Another Yalta Conference
From Churchill, FDR, and Stalin to Blair, Clinton, and Pinchuk.
Oct 7, 2013, Vol. 19, No. 05 • By DANIEL HALPER
No conference organizer wants to say how much these bigwigs are pulling in for their 48 hours on the Black Sea. Some even play dumb and suggest that folks like the Clintons—Bill and Hillary are both here—have just shown up because they’re such good friends with Pinchuk. But that isn’t true.
The top billing for the confab is a moderated discussion between Bill Clinton and Tony Blair, the former British prime minister. It’s the most interesting event with the most prestigious speakers. So it’s moderated by Pinchuk himself.
“I think you all feel how historical this moment is,” he says with glee, in his thick Ukrainian accent. Cameras flash and the crowd claps. “Today I’m making something new in my life. For the first time in my life I will try to have a discussion with the president of the United States, Bill Clinton, and the prime minister, Tony Blair.”
He notes it’s the first time a British prime minister and American president have been in the White Hall since 1945—when it was Churchill and FDR, respectively. He thinks about it and realizes that would then make him the updated Joseph Stalin, or something like that. He laughs along with his gathering.
That evening Pinchuk will introduce us “to one of the most premium politician of our race.” He is, of course, speaking of Hillary Clinton.
“A role model for hundreds of million of women in all the world. And have a great honor to give floor to Hillary Rodham Clinton. I want to give a Wow! Wow! Wow!”
The crowd obliges, and gives it up for Hillary, who under the radar has shown up here 5,000 miles from New York City, where she’s due in just a couple days for the annual Clinton Global Initiative gala.
“As we meet this year here in Yalta, Ukraine is at another crossroads, a time for big decisions and bold actions,” Hillary says, really getting to the heart of the matter. “A time that will determine whether Ukraine keeps moving forward toward a future enriched by European integration, or passively fails to do so, or, by other forces working on behalf of their own definition of change, is changed in a different direction toward a different future. This is the decision of the citizens and leaders of this country.”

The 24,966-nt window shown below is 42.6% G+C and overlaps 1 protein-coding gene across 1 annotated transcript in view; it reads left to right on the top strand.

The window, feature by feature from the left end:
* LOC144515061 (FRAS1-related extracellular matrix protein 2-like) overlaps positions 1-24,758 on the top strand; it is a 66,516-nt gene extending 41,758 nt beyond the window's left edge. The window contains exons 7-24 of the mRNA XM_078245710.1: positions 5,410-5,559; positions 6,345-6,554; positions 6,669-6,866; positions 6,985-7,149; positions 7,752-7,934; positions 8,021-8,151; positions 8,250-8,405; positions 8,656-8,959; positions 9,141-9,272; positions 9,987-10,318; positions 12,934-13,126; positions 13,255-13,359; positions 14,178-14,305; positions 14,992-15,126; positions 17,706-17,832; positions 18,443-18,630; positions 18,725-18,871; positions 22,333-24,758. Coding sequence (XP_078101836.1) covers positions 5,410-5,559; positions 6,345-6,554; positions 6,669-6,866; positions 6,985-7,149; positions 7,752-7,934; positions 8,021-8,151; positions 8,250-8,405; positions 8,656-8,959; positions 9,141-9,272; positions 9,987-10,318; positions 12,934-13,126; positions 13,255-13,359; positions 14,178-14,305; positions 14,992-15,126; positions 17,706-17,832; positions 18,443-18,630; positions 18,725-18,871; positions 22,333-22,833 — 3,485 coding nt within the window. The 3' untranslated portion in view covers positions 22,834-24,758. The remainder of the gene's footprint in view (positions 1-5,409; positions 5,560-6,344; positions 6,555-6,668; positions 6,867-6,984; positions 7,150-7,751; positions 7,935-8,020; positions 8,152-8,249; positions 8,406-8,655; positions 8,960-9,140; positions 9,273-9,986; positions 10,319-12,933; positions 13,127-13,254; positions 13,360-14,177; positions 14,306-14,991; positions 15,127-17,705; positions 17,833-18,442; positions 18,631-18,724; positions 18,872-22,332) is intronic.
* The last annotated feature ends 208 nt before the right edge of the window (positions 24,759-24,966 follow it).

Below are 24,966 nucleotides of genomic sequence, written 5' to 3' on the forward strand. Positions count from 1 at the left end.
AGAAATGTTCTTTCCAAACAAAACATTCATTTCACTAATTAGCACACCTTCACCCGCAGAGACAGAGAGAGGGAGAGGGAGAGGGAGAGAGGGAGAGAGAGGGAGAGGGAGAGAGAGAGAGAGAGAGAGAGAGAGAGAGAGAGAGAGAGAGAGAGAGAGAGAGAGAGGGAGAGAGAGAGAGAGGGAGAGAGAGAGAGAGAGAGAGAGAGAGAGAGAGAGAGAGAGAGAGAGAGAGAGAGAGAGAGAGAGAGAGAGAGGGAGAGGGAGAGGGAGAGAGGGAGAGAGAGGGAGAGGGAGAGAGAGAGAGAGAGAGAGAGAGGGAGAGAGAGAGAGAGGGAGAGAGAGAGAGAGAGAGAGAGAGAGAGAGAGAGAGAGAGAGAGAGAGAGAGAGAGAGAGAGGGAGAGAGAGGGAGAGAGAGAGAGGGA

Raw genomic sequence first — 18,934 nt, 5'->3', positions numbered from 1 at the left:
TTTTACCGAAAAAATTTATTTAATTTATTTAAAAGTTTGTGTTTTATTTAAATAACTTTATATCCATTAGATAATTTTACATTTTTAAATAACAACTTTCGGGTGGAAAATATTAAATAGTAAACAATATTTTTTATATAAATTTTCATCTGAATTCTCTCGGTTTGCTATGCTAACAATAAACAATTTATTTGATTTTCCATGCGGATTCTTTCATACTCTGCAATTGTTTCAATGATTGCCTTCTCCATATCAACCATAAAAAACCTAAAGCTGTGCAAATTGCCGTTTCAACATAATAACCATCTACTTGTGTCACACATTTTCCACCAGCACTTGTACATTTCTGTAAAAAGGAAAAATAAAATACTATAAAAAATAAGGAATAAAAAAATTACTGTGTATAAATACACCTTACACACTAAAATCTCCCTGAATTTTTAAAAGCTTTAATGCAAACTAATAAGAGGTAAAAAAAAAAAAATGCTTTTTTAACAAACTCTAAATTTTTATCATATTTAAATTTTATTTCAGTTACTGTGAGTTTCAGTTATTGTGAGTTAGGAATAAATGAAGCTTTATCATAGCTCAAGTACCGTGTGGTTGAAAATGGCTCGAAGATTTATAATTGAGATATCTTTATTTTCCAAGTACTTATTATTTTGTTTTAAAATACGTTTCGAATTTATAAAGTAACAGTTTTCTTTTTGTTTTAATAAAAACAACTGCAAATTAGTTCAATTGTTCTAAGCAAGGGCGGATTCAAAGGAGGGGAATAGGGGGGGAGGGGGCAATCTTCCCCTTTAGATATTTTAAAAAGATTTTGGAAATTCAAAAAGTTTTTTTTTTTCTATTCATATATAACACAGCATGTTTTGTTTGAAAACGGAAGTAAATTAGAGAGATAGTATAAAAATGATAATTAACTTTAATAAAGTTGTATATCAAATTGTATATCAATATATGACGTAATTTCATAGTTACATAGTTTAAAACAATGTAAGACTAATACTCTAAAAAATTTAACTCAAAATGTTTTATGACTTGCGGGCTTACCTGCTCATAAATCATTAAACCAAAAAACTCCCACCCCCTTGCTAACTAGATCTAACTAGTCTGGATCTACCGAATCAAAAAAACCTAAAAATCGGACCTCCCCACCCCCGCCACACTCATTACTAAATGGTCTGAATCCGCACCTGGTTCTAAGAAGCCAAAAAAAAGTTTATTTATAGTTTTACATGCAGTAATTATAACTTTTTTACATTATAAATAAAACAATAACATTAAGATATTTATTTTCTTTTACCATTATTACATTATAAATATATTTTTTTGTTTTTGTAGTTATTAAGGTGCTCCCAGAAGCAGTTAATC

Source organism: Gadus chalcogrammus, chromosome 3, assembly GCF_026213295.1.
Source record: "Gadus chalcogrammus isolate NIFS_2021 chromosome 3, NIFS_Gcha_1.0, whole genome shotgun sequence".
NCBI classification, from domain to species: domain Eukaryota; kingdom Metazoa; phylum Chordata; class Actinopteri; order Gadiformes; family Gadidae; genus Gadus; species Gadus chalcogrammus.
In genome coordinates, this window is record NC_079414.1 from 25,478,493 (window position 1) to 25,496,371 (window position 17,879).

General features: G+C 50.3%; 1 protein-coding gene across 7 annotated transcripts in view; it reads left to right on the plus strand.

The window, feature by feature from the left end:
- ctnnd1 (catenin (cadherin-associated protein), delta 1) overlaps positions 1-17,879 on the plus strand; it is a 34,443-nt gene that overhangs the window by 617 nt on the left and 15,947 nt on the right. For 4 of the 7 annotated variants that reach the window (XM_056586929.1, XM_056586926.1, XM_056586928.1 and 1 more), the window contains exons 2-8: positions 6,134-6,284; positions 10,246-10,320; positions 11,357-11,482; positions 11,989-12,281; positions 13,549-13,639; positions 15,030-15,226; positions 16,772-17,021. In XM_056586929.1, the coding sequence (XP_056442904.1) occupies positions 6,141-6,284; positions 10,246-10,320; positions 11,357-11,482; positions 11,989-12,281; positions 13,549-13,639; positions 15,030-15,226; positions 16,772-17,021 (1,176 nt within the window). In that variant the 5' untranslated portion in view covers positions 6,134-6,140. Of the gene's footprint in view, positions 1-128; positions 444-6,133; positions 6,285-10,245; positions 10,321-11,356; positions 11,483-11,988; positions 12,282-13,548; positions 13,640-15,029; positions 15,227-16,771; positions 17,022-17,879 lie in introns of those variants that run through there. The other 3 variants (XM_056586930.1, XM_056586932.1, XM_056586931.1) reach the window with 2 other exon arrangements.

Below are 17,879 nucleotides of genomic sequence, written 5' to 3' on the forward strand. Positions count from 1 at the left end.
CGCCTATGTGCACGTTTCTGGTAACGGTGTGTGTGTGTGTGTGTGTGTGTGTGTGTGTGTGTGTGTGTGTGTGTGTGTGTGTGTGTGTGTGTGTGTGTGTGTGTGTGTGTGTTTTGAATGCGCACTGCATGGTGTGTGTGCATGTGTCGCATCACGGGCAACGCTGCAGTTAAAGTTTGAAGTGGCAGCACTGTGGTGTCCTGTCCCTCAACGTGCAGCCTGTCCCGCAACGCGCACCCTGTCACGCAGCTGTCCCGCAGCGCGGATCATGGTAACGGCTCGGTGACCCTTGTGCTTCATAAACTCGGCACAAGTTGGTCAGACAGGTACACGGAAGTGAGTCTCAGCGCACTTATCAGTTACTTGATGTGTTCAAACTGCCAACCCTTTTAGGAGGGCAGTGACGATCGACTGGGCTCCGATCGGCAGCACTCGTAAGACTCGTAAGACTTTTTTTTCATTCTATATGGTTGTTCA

It’s the kind of speech she could have given in almost any country in the world, with a slight variation or two. At least Pinchuk got his photo-op with her. And at least Macy Gray, the surprise pop singer who comes on after the former secretary of state, is entertaining. She’s got some pipes, and makes it through a brief set without incident.
In reality, the most interesting panels aren’t the high-paid speakers but the guys who actually care about Ukraine—the locals.
Like Viktor Yanukovych, the thuggish Ukrainian president who berates his brave opponents who dare ask him to release the political prisoners he’s keeping behind bars. One who just recently got released asks when the president will also release the former prime minister that he imprisoned, Yulia Tymoshenko. “I’m glad to see you here,” Yanukovych sneers as he evades the question.
And there’s Petro Poroshenko, owner of the chocolate company Roshen, which has been banned in Russia. Poroshenko uses his panel to rip into the lone official from the Kremlin for hurting his business. The whole debate illustrates the larger issue at play: whether Ukraine will move toward the European Union or Russia. It can’t do both, and it’s increasingly clear that the current attempt to straddle can’t last. (Hillary’s right! The former Soviet province really is at a crossroads!)
At the gala dinner where Hillary Clinton spoke, Pinchuk furiously waves his hand to call over the reporter who had sat next to me on the charter flight in. She eagerly skips across the room and huddles with our billionaire host. He’s called her over to personally introduce her to his guest of honor.
Pinchuk wants her to know, in case she didn’t already, that he’s a powerful man. So he interrupts Bill Clinton, who’s deep in a private conversation with Elena Pinchuk, Victor’s blonde-haired, beautiful wife.
After a quick handshake and a minute or two of chitchat, it’s over. But it’s a moment she’ll remember forever. She skips back to her seat with the widest grin across her face and a whole new respect for Victor Pinchuk.
Daniel Halper is online editor of The Weekly Standard.
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